There will usually be one activity (called a “Relief Society meeting”) every month, though the Relief Society president may hold them more or less often. These meetings might include classes to help you learn new skills or strengthen your testimony, service activities, or other gatherings so you can get to know the sisters in your ward and stake. Just like you did in Mutual, you can invite friends who are not members of the Church to these meetings.

How can I prepare for Relief Society?

You’re probably more prepared than you think. The first thing you’ll want to know is that Relief Society has three purposes. They are to help women:

  1. 1.Increase faith and personal righteousness.
  2. 2.Strengthen families and homes.
  3. 3.Seek out and help those in need.

You’re already doing a lot of these things in Young Women and Personal Progress, so Relief Society will help you continue them.

If you’d like to know more about Relief Society, readDaughters in My Kingdom: The History and Work of Relief Society,which you can find in distribution centers or online

If your ward has a combined Relief Society and Young Women activity, you may want to go and talk with Relief Society sisters. You’ll start to build friendships that will continue when you enter Relief Society.

What will visiting teaching be like?

You’ll have the opportunity and responsibility to be a visiting teacher and to have visiting teachers of your own. Visiting teachers are often assigned in companionships, and they can become friends who help watch over, strengthen, and teach you. So if you find yourself in need, you can ask them for help; and if the sisters you visit teach are in need, they can ask you for help.

Where possible, you’ll meet with each sister you visit teach at least once a month. You may share the “Visiting Teaching Message” from theEnsign.Location and travel circ*mstances may limit communications to phone calls, letters, or e-mails.

Visiting teaching is more than just a single visit—it’s a way to nurture each sister throughout the month. It might include sitting by her in Relief Society, praying for her daily, sending her a text message just to say hello, or wishing her well if you know she has a big event coming up. Visiting teaching is a great way to form friendships with sisters you may not have grown as close to otherwise, it helps you learn gospel doctrines and principles with each month’s message, and it helps you serve Heavenly Father as an instrument in His hands.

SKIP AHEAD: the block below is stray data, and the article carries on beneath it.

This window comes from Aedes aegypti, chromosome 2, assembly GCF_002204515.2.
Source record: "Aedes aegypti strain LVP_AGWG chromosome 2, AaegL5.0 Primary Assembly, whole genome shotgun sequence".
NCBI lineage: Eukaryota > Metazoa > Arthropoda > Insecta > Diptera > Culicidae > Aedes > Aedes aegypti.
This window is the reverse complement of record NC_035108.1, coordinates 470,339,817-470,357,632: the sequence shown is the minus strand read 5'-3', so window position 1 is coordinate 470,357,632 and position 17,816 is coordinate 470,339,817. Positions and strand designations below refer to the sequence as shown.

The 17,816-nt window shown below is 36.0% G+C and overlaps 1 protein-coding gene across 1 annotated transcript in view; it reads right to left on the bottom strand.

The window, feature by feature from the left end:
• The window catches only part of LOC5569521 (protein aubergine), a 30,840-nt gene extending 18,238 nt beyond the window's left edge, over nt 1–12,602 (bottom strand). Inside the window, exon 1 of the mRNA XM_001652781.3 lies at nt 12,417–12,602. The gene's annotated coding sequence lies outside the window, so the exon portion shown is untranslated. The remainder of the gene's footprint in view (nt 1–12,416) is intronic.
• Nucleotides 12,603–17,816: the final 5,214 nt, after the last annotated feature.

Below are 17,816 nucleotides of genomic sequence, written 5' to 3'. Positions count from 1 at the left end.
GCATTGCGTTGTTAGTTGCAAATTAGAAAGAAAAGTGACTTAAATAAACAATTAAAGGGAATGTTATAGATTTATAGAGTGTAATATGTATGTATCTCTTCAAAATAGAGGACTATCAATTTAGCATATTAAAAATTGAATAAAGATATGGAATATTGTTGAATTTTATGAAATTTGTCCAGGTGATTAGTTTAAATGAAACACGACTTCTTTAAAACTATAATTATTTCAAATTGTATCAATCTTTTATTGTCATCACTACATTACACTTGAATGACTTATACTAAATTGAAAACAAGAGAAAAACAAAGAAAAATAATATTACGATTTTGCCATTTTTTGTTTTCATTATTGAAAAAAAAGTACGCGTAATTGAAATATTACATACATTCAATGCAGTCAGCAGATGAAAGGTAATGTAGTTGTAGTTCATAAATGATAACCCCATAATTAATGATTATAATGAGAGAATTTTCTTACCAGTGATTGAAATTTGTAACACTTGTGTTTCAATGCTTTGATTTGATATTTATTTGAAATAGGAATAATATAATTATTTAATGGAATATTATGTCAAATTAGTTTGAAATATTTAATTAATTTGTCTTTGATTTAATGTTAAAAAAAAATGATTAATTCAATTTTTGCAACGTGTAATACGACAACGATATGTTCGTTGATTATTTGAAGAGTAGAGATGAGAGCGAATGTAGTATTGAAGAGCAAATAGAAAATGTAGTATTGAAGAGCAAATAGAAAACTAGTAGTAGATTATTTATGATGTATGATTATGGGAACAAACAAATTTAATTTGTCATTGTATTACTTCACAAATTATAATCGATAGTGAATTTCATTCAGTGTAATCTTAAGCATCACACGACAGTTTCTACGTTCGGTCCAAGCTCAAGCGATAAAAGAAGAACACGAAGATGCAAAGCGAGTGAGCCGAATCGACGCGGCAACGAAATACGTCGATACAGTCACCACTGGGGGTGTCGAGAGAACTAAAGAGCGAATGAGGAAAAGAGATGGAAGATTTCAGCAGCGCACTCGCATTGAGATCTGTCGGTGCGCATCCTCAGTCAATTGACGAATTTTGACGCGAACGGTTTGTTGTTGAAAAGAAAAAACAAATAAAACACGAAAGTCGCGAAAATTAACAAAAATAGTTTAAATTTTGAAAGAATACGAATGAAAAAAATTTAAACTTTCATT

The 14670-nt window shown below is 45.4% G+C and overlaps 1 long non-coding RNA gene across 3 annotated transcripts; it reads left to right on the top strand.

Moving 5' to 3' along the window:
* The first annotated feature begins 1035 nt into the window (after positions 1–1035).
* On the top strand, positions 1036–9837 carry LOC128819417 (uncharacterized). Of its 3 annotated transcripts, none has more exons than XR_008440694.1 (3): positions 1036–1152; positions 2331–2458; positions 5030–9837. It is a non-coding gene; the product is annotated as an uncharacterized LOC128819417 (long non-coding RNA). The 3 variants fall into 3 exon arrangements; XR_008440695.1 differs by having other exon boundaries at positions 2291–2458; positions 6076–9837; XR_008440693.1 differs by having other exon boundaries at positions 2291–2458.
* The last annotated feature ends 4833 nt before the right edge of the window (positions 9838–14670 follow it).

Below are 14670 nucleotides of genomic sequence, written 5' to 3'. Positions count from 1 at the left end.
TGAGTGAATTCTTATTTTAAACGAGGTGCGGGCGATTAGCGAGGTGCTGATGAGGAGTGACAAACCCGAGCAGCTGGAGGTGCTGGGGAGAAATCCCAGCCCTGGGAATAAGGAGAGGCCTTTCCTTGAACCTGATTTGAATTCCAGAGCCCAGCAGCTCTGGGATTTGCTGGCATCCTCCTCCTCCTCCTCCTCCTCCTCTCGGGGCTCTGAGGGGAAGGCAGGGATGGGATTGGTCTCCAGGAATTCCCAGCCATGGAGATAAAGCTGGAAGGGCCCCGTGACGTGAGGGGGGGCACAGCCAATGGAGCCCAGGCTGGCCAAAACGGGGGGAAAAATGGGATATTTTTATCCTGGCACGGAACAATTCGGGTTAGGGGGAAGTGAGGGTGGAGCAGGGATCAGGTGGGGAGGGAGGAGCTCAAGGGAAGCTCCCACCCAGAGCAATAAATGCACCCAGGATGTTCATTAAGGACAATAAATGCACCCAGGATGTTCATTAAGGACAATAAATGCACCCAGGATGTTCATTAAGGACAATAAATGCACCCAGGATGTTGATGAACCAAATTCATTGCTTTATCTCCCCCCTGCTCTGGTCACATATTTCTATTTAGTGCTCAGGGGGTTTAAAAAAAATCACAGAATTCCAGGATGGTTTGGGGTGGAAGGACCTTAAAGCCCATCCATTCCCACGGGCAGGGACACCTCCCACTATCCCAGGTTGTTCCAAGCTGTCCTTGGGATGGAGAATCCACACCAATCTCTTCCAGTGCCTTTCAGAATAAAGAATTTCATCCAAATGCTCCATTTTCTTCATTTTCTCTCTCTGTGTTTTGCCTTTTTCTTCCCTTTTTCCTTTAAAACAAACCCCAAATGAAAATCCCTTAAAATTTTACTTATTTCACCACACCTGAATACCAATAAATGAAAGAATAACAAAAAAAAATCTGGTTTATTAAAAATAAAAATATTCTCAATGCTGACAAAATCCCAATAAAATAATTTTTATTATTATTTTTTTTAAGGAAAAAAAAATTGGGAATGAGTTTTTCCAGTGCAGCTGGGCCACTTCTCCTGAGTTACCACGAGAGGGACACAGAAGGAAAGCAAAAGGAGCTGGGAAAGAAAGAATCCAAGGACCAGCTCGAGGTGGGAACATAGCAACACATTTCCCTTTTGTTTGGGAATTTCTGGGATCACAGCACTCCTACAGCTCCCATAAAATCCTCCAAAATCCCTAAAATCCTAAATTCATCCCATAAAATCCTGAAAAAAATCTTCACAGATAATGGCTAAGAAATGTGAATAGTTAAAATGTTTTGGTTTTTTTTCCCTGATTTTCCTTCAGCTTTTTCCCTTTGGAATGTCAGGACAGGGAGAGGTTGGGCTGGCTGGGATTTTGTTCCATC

How can I make friends with Relief Society sisters who are a lot older than I am?

It’s natural to think you don’t have much in common with older sisters, but rather than focus on your differences, think about everything you have in common. Remember that a lot of the women know something about what you’re going through at this age. They wondered what they would do after finishing high school, looked forward to working or getting an education, dated, and prepared for marriage. Ask them about their experiences, and see how much you can learn. And think of how you can learn and share with them too, such as teaching them more about technology. You all have ways to help each other, and service is a great way to make friendships.

You can also participate in Sunday lessons. Try to make comments, even if it feels intimidating. Share your experiences as well. As the sisters learn more about you, it will help you all to grow closer to one another.

Testify of the importance and blessings that come from the service of Relief Society sisters.

Relief Society | LDS Daily (6)


Yogurt with Fruit and Nutsor Mini Pizzas

Vanilla Yogurt with Fruit and Nuts


  1. 2/3 cups low-fat plain Greek yogurt
  2. 1 teaspoon pure vanilla extract
  3. 1 cup of your favorite fruit (berries, cherries, oranges, pineapple, etc.)
  4. 2 tablespoons assorted nuts (or any nut), chopped
  5. 2 teaspoons chopped fresh mint leaves, optional


  1. In a medium bowl, combine yogurt and vanilla. Mix well and divide between two small bowls. Top with fruit, nuts and chopped mint if desired.

(Taken fromThe Comfort of Cooking)

Mini Pizzas


  1. Mini Pizzas
    1 ball refrigerated pizza dough, store bought or homemade
    1 cup pizza sauce or jarred pasta sauce
    Your desired toppings (see below for ideas)
  2. Topping Ideas
    · Cheese: Mozzarella, Mexican cheese, Asiago, Parmesan, Romano, bleu cheese, feta, provolone
    · Meat: Chicken, Italian sausage, bacon, ham, beef, chorizo, pepperoni, prosciutto, shrimp
    · Vegetables: Tomatoes, artichokes, roasted red peppers, onions, green peppers, jalapenos, spinach, cherry tomatoes, olives, mushrooms, banana peppers, squash, sweet corn, peas, avocado
    · Other: Pineapple chunks, black beans, fresh basil, garlic, sprouts, capers


  1. Preheat oven to 400° F.
  2. Line a large baking sheet with parchment paper or nonstick aluminum foil. Place pizza dough on a well-floured surface, press dough firmly with your fingers to shape, and stretch gently into a 12” x 8” rectangle.
  3. With a round cutter, cut dough into 18-20 rounds; place rounds 1 inch apart on baking sheet. Top each with pizza sauce, cheese, and your desired toppings.
  4. Bake mini pizzas for 8-10 minutes, or until cheese is melted. Serve immediately.

(Taken fromThe Comfort of Cooking)

Relief Society | LDS Daily (9)


1- Watch a video about the Relief Society

2- Do something for a Relief Society sister to showappreciationfor her service.

Join the Discussion!

Relief Society | LDS Daily (2024)